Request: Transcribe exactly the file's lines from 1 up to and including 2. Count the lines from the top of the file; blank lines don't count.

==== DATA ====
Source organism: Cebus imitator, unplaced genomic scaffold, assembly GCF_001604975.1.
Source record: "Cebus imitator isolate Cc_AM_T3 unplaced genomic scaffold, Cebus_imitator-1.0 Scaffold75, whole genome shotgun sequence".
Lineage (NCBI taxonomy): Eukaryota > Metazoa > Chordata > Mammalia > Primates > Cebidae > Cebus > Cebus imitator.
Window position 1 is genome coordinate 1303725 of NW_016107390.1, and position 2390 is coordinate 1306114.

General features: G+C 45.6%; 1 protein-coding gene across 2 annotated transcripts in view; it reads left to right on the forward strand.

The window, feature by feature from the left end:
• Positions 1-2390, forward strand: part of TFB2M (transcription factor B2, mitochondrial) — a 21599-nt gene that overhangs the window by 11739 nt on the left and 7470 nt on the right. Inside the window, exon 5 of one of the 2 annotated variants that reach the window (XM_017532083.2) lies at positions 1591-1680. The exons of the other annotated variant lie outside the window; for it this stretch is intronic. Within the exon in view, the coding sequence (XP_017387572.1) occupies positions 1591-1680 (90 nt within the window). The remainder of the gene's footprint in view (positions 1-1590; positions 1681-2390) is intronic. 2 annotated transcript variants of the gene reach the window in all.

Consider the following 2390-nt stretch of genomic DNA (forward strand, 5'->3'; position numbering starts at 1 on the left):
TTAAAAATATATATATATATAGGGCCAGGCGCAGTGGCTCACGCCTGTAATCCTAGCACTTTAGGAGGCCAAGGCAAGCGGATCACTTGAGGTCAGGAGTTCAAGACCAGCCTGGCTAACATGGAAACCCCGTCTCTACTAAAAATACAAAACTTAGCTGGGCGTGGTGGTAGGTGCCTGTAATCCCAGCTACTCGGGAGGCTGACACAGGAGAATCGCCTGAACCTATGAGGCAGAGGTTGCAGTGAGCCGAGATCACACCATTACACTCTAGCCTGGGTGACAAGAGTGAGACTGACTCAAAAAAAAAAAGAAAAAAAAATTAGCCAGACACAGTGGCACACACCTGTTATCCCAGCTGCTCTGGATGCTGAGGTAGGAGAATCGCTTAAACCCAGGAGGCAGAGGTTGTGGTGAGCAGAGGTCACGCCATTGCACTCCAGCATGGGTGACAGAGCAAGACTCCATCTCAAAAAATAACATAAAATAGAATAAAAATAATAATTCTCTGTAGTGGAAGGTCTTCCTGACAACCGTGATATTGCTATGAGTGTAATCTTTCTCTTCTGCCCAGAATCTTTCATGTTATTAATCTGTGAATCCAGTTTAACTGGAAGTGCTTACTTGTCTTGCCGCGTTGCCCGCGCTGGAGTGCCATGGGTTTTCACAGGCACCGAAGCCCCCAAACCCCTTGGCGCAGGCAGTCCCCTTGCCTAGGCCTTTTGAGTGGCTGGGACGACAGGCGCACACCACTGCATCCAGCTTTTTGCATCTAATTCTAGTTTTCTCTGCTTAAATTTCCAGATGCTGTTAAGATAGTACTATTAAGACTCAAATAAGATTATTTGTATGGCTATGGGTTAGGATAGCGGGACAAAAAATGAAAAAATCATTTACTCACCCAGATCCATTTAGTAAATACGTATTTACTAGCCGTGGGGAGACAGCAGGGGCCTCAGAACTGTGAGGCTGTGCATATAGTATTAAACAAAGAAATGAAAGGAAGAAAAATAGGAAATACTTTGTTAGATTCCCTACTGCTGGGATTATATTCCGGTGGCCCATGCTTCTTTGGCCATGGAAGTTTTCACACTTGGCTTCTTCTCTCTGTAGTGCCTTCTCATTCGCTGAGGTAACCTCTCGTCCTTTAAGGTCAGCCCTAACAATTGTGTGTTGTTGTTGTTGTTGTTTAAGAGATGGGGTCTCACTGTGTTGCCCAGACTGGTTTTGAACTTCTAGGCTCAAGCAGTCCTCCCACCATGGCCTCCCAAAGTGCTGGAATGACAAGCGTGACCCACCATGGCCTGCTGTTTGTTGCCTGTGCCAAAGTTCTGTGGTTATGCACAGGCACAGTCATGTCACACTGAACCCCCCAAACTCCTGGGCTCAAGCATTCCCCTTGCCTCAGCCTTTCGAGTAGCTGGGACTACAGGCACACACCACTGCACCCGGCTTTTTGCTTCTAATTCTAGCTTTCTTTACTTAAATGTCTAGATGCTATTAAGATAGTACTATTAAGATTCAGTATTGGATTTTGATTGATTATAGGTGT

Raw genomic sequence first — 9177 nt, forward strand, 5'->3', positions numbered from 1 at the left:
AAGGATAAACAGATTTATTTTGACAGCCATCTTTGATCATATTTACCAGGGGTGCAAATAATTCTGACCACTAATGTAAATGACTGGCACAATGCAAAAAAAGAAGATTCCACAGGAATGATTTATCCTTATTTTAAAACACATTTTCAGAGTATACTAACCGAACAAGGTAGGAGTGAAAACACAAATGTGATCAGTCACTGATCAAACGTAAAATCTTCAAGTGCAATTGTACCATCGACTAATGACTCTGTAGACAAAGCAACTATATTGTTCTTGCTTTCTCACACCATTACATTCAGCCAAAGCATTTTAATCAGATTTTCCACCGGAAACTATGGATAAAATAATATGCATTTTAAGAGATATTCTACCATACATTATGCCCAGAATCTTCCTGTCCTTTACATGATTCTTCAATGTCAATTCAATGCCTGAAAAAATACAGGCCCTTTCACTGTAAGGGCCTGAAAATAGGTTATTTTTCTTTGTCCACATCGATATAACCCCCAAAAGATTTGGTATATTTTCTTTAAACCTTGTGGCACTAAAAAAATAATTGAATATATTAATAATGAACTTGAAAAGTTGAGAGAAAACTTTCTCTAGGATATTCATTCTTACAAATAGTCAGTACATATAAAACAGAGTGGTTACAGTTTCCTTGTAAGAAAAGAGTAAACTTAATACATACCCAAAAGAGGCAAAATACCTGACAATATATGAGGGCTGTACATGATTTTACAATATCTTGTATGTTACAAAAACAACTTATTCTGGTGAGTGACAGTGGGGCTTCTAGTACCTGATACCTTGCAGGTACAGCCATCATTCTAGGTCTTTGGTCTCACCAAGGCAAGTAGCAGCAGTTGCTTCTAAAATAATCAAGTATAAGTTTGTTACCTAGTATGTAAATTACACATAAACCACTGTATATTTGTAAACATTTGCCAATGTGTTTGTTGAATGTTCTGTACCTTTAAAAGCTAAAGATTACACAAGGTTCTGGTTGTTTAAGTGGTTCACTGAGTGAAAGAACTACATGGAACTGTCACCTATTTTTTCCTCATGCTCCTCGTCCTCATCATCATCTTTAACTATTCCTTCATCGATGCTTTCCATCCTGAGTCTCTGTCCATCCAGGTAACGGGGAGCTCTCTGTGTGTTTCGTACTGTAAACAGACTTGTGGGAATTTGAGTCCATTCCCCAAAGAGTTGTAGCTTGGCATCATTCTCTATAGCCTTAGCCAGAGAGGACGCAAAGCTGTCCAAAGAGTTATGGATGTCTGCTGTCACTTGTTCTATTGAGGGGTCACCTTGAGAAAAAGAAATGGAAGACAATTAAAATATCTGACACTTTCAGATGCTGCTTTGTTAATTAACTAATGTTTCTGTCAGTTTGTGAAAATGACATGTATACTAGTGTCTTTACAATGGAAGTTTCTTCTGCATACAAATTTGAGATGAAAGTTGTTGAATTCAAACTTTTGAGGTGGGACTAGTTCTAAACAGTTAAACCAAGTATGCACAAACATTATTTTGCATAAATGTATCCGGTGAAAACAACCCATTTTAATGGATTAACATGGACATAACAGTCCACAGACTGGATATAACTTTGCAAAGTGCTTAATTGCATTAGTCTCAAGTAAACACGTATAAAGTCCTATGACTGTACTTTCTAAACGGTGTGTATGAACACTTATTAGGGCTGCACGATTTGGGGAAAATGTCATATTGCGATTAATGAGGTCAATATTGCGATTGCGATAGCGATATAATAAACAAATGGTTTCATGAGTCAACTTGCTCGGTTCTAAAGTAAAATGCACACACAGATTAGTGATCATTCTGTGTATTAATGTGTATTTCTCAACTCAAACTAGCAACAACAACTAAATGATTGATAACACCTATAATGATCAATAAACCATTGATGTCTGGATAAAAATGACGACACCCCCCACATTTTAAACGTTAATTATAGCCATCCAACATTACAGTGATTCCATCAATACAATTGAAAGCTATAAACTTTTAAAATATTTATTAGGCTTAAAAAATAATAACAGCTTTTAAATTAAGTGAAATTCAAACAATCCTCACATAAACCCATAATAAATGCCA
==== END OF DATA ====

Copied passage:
Source organism: Cebus imitator, unplaced genomic scaffold, assembly GCF_001604975.1.
Source record: "Cebus imitator isolate Cc_AM_T3 unplaced genomic scaffold, Cebus_imitator-1.0 Scaffold75, whole genome shotgun sequence".